The book is based on the unique testosterone driven neurological needs of males. It explains this in detail and how to best support a boy's development and channel a boy's natural aggression into a positive and constructive way of life through out the different stages of development. If you do not believe in the idea of "testosterone driven neurological needs" of boys, then this book may not be for you. But there have been many studies done that have shown the differences in male and female brains and much experiential evidence that there are differences. Any teacher and parent I have asked who has both sons and daughters attests to these differences. Again, if you are a parent of boys and committed to doing the best job you can, this book deserves a sincere look, and these ideas, serious consideration.

I do see this book as a passionate advocate for boys and maleness, but NOT as male over female promoting.
Read more ›
4 Comments Was this review helpful to you? Yes No Sending feedback...
Thank you for your feedback. If this review is inappropriate, please let us know.
Sorry, we failed to record your vote. Please try again
18 of 18 people found the following review helpful By Funky Mo-Unky on October 21, 2009
Format: Paperback
I bought this book for a quarter at a garage sale. I am a male, but I don't have kids of my own (and no I'm not looking to lure any into my unmarked van!) I'm a preschool teacher and when I bought this book I can't say I actually intended on reading it. I was more or less going to use it for reference, but I was suddenly confronted with a class that was almost entirely boys, and not just any type of boys but rowdy inattentive boys.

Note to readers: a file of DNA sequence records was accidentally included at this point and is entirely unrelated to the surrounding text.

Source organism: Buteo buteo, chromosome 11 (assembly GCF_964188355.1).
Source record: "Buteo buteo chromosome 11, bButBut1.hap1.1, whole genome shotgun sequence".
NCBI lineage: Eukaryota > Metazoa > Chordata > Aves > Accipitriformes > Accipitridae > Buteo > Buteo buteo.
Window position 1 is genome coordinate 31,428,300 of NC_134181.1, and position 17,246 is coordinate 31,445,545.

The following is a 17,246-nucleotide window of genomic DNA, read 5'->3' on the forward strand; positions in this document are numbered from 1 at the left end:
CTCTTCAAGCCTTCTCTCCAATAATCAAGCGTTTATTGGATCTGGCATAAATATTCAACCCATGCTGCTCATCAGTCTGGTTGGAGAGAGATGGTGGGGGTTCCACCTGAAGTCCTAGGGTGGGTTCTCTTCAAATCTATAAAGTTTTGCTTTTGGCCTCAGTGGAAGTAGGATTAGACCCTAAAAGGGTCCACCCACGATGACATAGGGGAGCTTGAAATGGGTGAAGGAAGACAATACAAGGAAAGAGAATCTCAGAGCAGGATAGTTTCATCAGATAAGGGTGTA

I can see how a lot of reviewers have claimed that this book is sexist and lacks in scientific research. Normally I'm turned away by books that don't have solid scientific backing, but I work with kids and I can tell you...there's no exact anything, let alone science when it comes to understanding children. This is where this book has been incredibly helpful because a lot of his points are heavily based on observation. As a male myself with a strong sense of my own childhood, I can tell you his observations are fairly accurate when it comes to the things that boys need in order to thrive. I'm not saying every point he made was an exact science, but it struck a chord with me as a male because it fit with what I knew as a kid, and even what I know today to be true of myself.